Dead Nazi is dead.
This story was originally meant to be a primer for another story on White Nationalists reacting to DNA tests, so… to be continued, same nazi time, same nazi channel…
Ugh, Nazis: https://www.kickstarter.com/projects/devgru-p/mein-waifu-is-the-fuhrer-a-parody-visual-novel
A story of science and WEIRD PEOPLE… REE…ree….ree…oh wait. :(
This week I bring you a story about science, and how a particular religion is trying to make it weird. But at least they believe in the science. Sorta. Kinda. Basically only when it supports what they are looking for.
To start things off, we are obviously living in a time where DNA and genetic sleuthing is a huge business. Everything from discovering if you potentially carry something worrisome for a child to solving long-cold criminal cases, DNA’s a big ole news-and-maker. A $99 kit from 23andMe promises to breakdown your geographic and cultural background and potentially put you in touch with relatives you never knew you knew (que ‘Colors of the Wind’).
As a matter of fact, you may remember I mentioned a few months ago my MIL had only recently discovered her birth family through the 23andMe kit. She now knows who her birth mother was, has new siblings and countless new nieces, nephews & cousins. But she’s far from alone.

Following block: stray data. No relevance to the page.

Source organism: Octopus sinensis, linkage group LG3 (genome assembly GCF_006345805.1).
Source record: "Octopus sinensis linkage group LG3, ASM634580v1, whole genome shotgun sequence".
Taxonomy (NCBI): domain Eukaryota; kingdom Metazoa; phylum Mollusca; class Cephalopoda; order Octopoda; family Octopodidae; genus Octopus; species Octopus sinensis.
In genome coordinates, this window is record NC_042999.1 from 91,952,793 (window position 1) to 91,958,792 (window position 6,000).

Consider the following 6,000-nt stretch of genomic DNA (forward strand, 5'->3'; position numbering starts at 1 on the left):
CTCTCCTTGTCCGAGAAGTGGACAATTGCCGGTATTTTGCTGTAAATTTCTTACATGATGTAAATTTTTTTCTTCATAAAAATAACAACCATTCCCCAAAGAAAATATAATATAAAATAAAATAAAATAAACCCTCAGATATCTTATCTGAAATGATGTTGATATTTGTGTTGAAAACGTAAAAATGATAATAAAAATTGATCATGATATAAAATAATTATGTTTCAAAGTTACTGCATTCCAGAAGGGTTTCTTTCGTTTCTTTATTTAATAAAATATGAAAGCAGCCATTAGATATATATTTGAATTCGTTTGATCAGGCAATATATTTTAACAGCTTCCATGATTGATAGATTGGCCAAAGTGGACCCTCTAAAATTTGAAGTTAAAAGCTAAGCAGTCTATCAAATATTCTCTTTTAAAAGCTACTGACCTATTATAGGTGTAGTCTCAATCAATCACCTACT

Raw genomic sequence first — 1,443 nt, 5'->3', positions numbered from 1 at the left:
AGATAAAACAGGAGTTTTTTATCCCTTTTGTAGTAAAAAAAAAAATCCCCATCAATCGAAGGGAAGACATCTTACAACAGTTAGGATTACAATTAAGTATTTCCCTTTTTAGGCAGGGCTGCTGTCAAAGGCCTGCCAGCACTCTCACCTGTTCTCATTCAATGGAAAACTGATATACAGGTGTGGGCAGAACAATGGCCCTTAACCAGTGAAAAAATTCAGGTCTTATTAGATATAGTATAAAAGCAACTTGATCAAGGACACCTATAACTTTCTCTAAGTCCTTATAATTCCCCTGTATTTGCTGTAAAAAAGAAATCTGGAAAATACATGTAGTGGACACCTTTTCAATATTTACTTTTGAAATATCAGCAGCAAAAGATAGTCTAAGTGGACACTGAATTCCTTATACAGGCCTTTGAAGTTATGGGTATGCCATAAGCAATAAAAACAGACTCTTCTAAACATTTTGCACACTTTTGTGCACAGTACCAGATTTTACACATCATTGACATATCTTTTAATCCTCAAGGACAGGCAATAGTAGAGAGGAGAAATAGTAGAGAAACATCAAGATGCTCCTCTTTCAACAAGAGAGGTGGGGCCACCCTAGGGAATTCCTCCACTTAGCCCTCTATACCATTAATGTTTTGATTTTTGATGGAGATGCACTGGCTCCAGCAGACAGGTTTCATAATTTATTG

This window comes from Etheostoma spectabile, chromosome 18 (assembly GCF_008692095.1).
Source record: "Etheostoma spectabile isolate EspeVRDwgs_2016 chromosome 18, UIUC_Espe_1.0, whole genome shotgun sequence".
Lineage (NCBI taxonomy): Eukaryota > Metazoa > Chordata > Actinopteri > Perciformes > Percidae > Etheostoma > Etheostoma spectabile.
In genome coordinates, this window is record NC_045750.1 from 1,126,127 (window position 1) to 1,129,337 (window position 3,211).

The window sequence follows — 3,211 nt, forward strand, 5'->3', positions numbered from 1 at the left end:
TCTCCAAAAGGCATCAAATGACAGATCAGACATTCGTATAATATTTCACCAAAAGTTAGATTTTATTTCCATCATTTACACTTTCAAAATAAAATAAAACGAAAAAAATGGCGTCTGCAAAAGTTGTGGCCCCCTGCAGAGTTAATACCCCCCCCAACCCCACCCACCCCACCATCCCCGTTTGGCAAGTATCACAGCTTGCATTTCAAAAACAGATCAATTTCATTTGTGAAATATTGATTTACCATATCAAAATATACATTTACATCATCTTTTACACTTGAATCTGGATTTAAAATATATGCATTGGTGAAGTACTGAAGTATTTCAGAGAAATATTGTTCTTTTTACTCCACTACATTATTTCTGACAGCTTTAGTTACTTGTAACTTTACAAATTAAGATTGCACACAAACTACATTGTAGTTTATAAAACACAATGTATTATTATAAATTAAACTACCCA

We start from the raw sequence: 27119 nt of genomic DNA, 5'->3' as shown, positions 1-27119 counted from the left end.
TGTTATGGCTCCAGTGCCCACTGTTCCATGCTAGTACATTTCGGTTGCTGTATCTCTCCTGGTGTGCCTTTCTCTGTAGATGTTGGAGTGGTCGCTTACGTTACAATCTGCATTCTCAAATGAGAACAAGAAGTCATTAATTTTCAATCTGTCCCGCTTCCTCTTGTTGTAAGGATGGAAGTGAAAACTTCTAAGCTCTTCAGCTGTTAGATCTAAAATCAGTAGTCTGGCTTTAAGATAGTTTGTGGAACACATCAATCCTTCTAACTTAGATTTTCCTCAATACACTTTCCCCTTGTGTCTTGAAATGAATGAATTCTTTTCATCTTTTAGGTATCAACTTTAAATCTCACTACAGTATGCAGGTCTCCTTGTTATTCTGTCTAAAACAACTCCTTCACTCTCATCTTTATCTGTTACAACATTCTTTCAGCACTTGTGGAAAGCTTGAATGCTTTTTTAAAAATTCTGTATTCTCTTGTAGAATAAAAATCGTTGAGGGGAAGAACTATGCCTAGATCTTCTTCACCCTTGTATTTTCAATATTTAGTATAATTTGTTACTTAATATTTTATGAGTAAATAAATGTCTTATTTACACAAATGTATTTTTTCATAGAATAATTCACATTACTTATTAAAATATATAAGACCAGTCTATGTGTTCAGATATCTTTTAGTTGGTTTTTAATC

In fact, per a review published by MIT last February, by 2017 more than 12 million people had participated and it doesn’t look to have tapered off since then. The majority of users are here in the US, but it’s increasing in demand globally.
So yes, it’s a big business. And that shouldn’t be particularly surprising; people love to learn more about themselves, and how much deeper can you go than to the level of your own DNA?
Something I do find surprising is that we have one particular entity to thank for the major boom among the general public dipping their toes into genetic testing. (An aside: personal DNA tests have been available since the late 90s, but were very cost prohibitive for the average person.) So what is this entity? Why, it’s the Church of Jesus Christ of Latter Day Saints! ←-Preferred nomenclature.
Now, once you think about it, it makes some sense for anyone just casually familiar with the organization. I myself only started looking into this when I heard about the strong connection between the ancestry DNA kits and the Mormon church, and while the idea wasn’t exactly shocking, boy was I surprised at the scope and influence.